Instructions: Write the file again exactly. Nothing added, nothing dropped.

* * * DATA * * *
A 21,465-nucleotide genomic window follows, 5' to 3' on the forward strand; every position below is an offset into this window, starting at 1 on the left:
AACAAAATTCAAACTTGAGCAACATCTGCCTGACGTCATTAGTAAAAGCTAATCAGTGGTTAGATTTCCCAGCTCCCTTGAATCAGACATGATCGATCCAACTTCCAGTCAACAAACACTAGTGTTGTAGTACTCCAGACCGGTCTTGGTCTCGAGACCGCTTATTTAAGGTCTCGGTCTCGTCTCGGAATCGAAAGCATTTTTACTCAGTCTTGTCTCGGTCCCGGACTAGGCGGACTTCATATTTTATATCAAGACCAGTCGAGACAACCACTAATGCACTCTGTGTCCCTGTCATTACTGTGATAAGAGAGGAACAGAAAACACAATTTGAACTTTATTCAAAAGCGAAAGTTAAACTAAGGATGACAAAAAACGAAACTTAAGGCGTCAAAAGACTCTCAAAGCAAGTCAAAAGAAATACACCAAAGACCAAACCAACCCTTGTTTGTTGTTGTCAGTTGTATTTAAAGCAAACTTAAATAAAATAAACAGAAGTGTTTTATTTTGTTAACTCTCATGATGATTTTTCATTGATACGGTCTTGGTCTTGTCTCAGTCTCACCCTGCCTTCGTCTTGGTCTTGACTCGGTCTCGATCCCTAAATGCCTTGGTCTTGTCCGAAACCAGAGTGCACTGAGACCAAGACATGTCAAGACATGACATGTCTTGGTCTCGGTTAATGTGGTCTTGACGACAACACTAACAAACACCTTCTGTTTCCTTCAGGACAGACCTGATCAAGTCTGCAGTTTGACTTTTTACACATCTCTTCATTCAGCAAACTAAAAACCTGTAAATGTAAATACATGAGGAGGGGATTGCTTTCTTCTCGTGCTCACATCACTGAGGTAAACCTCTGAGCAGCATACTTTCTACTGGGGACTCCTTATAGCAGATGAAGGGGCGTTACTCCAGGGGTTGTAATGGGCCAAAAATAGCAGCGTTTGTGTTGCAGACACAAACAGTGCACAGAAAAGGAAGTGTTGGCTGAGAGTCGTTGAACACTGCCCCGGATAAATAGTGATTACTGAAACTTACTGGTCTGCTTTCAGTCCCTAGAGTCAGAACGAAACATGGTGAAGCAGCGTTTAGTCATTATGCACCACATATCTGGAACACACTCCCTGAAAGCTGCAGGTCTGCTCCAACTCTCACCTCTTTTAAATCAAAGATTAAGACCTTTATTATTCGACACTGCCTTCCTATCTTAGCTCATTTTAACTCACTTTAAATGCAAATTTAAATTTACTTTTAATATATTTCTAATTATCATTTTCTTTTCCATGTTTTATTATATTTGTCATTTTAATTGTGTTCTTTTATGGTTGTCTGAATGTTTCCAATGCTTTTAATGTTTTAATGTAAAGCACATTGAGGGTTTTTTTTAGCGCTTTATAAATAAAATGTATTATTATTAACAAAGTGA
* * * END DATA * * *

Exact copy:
A 21,465-nucleotide genomic window follows, 5' to 3' on the forward strand; every position below is an offset into this window, starting at 1 on the left:
AACAAAATTCAAACTTGAGCAACATCTGCCTGACGTCATTAGTAAAAGCTAATCAGTGGTTAGATTTCCCAGCTCCCTTGAATCAGACATGATCGATCCAACTTCCAGTCAACAAACACTAGTGTTGTAGTACTCCAGACCGGTCTTGGTCTCGAGACCGCTTATTTAAGGTCTCGGTCTCGTCTCGGAATCGAAAGCATTTTTACTCAGTCTTGTCTCGGTCCCGGACTAGGCGGACTTCATATTTTATATCAAGACCAGTCGAGACAACCACTAATGCACTCTGTGTCCCTGTCATTACTGTGATAAGAGAGGAACAGAAAACACAATTTGAACTTTATTCAAAAGCGAAAGTTAAACTAAGGATGACAAAAAACGAAACTTAAGGCGTCAAAAGACTCTCAAAGCAAGTCAAAAGAAATACACCAAAGACCAAACCAACCCTTGTTTGTTGTTGTCAGTTGTATTTAAAGCAAACTTAAATAAAATAAACAGAAGTGTTTTATTTTGTTAACTCTCATGATGATTTTTCATTGATACGGTCTTGGTCTTGTCTCAGTCTCACCCTGCCTTCGTCTTGGTCTTGACTCGGTCTCGATCCCTAAATGCCTTGGTCTTGTCCGAAACCAGAGTGCACTGAGACCAAGACATGTCAAGACATGACATGTCTTGGTCTCGGTTAATGTGGTCTTGACGACAACACTAACAAACACCTTCTGTTTCCTTCAGGACAGACCTGATCAAGTCTGCAGTTTGACTTTTTACACATCTCTTCATTCAGCAAACTAAAAACCTGTAAATGTAAATACATGAGGAGGGGATTGCTTTCTTCTCGTGCTCACATCACTGAGGTAAACCTCTGAGCAGCATACTTTCTACTGGGGACTCCTTATAGCAGATGAAGGGGCGTTACTCCAGGGGTTGTAATGGGCCAAAAATAGCAGCGTTTGTGTTGCAGACACAAACAGTGCACAGAAAAGGAAGTGTTGGCTGAGAGTCGTTGAACACTGCCCCGGATAAATAGTGATTACTGAAACTTACTGGTCTGCTTTCAGTCCCTAGAGTCAGAACGAAACATGGTGAAGCAGCGTTTAGTCATTATGCACCACATATCTGGAACACACTCCCTGAAAGCTGCAGGTCTGCTCCAACTCTCACCTCTTTTAAATCAAAGATTAAGACCTTTATTATTCGACACTGCCTTCCTATCTTAGCTCATTTTAACTCACTTTAAATGCAAATTTAAATTTACTTTTAATATATTTCTAATTATCATTTTCTTTTCCATGTTTTATTATATTTGTCATTTTAATTGTGTTCTTTTATGGTTGTCTGAATGTTTCCAATGCTTTTAATGTTTTAATGTAAAGCACATTGAGGGTTTTTTTTAGCGCTTTATAAATAAAATGTATTATTATTAACAAAGTGA